15.26: Taking the Chance, with David Weber

Your Hosts: Brandon, Howard, and Dan with special guest David Weber

David Weber joined us at NASFIC to talk about the importance of risking failure on any path (especially a writer’s path) to success–whether you’re risking rejection in the submission process, or the possibility that the book you write won’t be the amazing thing you’ve been imagining.

If you’re currently feeling the need to be out of excuses, this episode might be exactly what you’re looking for.

Credits: This episode was recorded live at NASFIC by Dan Thompson, and mastered by Alex Jackson

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Go home and roll up a character.

The Gordian Protocol, by David Weber and Jacob Holo

The Writing Excuses Retreat Goes Virtual!

For a number of reasons (most prominently “we don’t want to run you through two airports and then lock you on a cruise ship in the middle of a global pandemic”), we have canceled our cruise and are taking it online! This is really good news for a lot of you, because it is way easier to get to and waaaay cheaper. The details are as follows:

WXR goes virtual (aka WXR – NOT on a boat!)

 
Though we can’t promise round-the-clock snacks, fruity beverages, and frozen yogurt on the pool deck, we ARE going to bring you all the rest of the stuff you love best about WXR in virtual form: writing dates, Q&As, and LOTS of learning. 
 
To do this, we’re partnering up with the Surrey International Writers’ Conference for SiWC at Home, which runs October 23-25, with master classes on the 21st and 22nd and extra WXR pre-conference events in the days leading up to the conference. Many of you are already familiar with SiWC, and know that it’s Mary Robinette’s favorite conference (including ones she organizes). And if you’ve been to WXR before, you know Kathy Chung, the SiWC conference coordinator. Everything going virtual this year gave us an awesome opportunity to join forces. 
 
Here’s what that means to you: WXR will offer pre-conference Writing Excuses social events, writing dates and Q&As before SiWC. At SiWC, some WXR faculty will be offering master classes on the Wednesday and Thursday. Then Friday to Sunday, it’s full-on conference time: multiple workshops a day, social opportunities, keynotes, and social events, including with WXR faculty. 
 
How do you attend? Register for SiWC. Your registration includes the full Friday-Sunday conference plus all the WXR social stuff, writing dates and more, and you can add on master classes when you register. SiWC registration opens this coming Wednesday, June 24, at noon Pacific time. In a typical year, SiWC sells out in hours, so don’t leave it too long to register. www.siwc.ca/registration
 
We’ll have more info on the WXR events as we get them all in place, but most of the SiWC programming is up on their site – www.siwc.ca – with more to come as we get details in the coming days of the master classes and workshops WXR will be adding.
 
What will it cost? SiWC is offering a sliding scale for registration (except master classes) this year to help people whose finances have been affected by Covid to be able to attend. Note that SiWC is not-for-profit, so please pay what you comfortably can. Full-priced registration for the conference, which includes 40+ workshops (10 you can attend in real time, and some that will be recorded and available to attendees for a couple of weeks following the conference), keynotes, and all the WXR and SiWC social events, is $279CDN (currently about $205USD). Master classes are $79CDN for conference attendees (about $58USD) except for one super-sized, 6-hour class with Mary Robinette that’s $119CDN (about $88USD).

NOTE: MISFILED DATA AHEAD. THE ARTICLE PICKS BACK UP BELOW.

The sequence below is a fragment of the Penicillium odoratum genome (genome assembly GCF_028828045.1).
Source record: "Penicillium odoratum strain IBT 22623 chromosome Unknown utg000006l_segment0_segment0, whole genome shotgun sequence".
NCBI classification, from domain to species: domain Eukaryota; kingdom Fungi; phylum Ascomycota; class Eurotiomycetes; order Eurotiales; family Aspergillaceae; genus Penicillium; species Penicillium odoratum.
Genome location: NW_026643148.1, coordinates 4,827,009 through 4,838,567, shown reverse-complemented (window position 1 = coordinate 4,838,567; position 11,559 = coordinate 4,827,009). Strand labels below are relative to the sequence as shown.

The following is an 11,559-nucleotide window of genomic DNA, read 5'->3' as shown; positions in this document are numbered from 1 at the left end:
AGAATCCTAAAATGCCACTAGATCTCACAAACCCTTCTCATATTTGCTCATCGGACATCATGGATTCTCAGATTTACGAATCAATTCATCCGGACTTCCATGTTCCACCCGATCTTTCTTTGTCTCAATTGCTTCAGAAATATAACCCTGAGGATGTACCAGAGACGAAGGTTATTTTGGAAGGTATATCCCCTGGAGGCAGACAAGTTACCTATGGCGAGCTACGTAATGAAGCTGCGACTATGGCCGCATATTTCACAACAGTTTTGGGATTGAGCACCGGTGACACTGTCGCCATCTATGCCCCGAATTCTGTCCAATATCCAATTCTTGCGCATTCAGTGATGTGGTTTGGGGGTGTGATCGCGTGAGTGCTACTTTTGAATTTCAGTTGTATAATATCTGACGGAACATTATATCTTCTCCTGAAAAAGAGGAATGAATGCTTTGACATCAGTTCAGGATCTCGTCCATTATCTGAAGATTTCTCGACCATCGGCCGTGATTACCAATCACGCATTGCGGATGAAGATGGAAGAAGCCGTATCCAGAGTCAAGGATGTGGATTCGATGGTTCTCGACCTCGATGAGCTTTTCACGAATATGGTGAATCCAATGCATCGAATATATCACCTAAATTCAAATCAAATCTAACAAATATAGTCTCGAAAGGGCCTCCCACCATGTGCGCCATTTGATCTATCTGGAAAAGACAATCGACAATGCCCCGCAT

15.25: Using the MICE Quotient for Conflict

Your Hosts: Brandon, Mary Robinette, Dan, and Howard

The MICE quotient is a tool for categorizing story elements—Milieu, Idea, Character, and Event—and we’ve talked about it quite a bit in the past. When a listener asked how we might use the MICE quotient to create, inform, manage, and otherwise help us “do” conflict in our stories, we were excited to start recording, and a bit bewildered that we’d somehow not already done this episode.

Credits: This episode was recorded by Joseph Meacham, and mastered by Alex Jackson

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Free write a character doing something. Identify the MICE elements. Pick one, and build additional conflict around it.

Escaping Exodus, by Nicky Drayden

15.24: Keeping it Fresh, with Jim Butcher

Your Hosts: Brandon, Howard, and Dan, with special guest Jim Butcher

Jim Butcher joined us at NASFIC for a discussion about how we can keep long-running serials engaging after numerous books.

Credits: this episode was recorded before a live audience by Dan Thompson, and mastered by Alex Jackson

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Something we didn’t know was intelligent has been intelligent all along.

The Aeronaut’s Windlass, by Jim Butcher

15.23: Serialization

Your Hosts: Mary Robinette, Lari, and Dan, with special guest Jenn Court

Let’s talk about serials. Jenn Court, whose work includes lots of  writing for TV (IMDB link), joins us for the discussion. What are the elements that get us, as readers or viewers, to come back for episode after episode, and how do we, as writers, identify those elements and set about synthesizing them?

Credits: This episode was mastered by Alex Jackson

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Think about your next protagonist. Make a chart that covers their positive and negative attributes.

Fetch the Bolt Cutters, by Fiona Apple